I used to love the radio. My AM radio favorite was the Mighty 690 until Mom and Dad, who had remarkably similar taste in music at the time, introduced me to new audio delights with 102.7 KIIS FM
. The grand prize of a remarkable MTV contest was a radio station. I was too young to enter but I always felt the winner possessed the type of good fortune known only to lottery winners and kids who were allowed to ride motorcycles. I loved radio on television
although I passionately disagreed with the belief that Loni Anderson was "hot." For a long time I considered Pump Up The Volume
the greatest movie of all time.
As I got older I became more of an FM vagabond, drifting away from KIIS and its Top-40 fecundity and towards the more fertile plains of 100.7 "Pirate Radio" and eventually the world-famous KROQ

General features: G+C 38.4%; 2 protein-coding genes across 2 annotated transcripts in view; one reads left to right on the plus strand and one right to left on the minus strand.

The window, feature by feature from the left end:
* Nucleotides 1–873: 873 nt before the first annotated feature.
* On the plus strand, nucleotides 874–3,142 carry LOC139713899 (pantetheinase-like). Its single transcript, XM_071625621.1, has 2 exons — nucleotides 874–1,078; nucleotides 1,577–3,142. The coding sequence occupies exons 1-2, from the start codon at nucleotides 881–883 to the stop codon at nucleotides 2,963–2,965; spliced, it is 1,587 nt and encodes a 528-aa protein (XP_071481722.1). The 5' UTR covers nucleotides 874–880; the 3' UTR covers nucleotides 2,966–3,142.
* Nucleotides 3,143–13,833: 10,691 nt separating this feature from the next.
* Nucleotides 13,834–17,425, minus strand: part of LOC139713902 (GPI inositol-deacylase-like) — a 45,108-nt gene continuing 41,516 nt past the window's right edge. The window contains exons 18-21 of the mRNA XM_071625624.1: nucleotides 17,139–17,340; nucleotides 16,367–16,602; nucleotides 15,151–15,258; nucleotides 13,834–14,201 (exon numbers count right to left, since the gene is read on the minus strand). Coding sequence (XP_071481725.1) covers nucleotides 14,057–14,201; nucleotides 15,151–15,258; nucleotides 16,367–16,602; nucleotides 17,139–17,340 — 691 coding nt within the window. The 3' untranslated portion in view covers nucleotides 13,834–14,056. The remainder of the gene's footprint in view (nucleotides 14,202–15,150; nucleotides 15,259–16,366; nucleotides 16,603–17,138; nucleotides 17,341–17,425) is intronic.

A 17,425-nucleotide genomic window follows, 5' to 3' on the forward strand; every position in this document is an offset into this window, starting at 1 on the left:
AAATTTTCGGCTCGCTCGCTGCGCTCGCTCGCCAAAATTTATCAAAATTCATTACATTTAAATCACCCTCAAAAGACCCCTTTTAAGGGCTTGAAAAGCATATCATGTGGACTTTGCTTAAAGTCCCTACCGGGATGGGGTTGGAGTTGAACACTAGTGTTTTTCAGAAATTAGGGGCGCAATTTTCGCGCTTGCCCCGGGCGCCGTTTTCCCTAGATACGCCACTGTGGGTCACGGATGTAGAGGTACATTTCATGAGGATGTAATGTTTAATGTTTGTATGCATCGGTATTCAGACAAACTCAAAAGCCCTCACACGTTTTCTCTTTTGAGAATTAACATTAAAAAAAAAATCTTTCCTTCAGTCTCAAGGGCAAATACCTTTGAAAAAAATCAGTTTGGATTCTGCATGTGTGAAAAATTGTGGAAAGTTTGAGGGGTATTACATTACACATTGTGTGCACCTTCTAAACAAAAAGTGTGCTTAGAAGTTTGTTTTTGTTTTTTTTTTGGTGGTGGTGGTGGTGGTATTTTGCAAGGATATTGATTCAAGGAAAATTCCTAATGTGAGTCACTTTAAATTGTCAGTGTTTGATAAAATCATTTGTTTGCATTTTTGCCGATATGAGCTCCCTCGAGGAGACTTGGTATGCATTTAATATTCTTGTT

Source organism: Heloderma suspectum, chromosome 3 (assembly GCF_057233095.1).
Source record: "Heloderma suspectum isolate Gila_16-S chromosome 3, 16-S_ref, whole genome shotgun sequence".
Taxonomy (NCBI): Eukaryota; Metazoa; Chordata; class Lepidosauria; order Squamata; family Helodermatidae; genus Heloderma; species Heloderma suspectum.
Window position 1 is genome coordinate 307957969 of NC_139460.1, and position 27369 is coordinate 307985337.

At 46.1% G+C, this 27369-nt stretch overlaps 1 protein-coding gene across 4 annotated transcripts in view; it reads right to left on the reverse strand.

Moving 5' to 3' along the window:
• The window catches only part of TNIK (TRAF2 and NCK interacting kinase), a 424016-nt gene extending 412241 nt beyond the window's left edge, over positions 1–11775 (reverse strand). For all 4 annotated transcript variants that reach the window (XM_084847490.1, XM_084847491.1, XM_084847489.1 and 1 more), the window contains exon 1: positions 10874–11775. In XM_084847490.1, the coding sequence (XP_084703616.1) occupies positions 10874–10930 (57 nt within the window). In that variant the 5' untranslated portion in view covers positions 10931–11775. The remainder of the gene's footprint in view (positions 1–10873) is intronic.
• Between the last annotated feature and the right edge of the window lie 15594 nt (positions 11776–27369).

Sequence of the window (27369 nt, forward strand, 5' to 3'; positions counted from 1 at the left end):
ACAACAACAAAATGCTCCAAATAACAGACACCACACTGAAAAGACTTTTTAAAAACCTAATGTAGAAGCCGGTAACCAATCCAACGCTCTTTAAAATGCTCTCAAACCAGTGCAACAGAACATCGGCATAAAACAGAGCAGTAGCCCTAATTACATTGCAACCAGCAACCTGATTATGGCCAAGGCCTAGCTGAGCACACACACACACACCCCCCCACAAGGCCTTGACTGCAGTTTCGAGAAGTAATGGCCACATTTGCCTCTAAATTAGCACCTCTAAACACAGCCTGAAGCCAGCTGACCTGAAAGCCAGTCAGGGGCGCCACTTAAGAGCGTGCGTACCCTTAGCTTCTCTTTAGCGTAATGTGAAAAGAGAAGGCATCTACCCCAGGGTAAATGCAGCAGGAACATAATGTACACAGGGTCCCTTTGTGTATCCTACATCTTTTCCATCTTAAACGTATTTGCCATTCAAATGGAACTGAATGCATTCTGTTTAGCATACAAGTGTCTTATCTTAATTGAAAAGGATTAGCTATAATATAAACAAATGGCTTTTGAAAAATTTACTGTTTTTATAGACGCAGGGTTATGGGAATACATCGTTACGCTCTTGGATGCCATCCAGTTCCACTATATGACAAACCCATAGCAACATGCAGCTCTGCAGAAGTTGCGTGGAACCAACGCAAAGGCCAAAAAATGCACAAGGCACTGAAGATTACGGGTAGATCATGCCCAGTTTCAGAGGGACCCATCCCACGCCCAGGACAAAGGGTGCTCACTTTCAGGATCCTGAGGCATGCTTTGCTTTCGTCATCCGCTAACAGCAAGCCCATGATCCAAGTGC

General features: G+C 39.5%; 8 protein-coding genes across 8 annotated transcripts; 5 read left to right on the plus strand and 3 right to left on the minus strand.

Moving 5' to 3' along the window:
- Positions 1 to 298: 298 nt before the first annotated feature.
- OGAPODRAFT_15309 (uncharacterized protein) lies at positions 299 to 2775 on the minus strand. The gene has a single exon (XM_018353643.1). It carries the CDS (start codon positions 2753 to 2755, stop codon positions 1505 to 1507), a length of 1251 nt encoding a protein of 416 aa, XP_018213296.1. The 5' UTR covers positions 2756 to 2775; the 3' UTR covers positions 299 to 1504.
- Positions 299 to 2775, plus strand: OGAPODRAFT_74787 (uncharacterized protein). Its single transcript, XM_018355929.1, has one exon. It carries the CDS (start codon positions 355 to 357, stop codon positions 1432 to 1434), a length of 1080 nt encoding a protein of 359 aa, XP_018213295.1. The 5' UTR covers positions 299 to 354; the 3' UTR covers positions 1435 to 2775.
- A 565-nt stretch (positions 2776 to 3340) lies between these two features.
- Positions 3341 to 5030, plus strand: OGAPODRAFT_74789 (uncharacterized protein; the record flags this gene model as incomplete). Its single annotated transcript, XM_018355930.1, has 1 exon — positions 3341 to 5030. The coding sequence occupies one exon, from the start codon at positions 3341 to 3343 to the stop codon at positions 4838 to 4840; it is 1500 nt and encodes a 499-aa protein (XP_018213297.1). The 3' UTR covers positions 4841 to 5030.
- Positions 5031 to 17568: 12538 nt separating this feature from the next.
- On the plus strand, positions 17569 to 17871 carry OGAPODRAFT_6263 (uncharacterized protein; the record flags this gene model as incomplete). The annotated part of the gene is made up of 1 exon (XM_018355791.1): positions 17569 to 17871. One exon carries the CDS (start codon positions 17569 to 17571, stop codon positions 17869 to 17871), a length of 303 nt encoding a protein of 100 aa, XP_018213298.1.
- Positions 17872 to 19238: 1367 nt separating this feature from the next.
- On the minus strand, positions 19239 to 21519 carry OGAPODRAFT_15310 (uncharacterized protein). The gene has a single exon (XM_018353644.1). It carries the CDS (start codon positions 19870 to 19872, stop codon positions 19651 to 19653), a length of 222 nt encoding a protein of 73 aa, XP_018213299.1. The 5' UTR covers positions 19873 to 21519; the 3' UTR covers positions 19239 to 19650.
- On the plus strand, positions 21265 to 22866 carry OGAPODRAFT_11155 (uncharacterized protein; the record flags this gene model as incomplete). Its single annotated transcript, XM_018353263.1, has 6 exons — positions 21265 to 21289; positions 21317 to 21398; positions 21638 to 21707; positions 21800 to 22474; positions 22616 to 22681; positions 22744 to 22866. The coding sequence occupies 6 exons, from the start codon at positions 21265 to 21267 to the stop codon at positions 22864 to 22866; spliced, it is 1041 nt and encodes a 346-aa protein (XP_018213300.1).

. But, despite a few inspired choices in the playlist, radio's outright refusal to deviate from revenue-producing programming proved to be its most unforgivable flaw. Its narrow-mindedness and tolerance for repetition proved that radio did not love music so I could not love it. "Damn you and your greedy little secrets!" I screamed and left the commercial interruptions and the station identifications behind, never to return again.
, broadcasts its freeform format
at 91.1 fm in the New York City area, at 90.1 fm in the Hudson Valley, and on the Web
. It's that last part that has helped to partially restore my faith in the medium. I never would have been able to tune in otherwise.
I would not have experienced a portion of the FM spectrum that is willing to engage and challenge its listeners, to expose them to something new. Or frightening. Or delightfully odd. I never would have known that anyone had bothered to record an entire album of prog flute music.
And so I refer you to them now, the first station I've encountered that attempts to live up to what I always thought radio could be.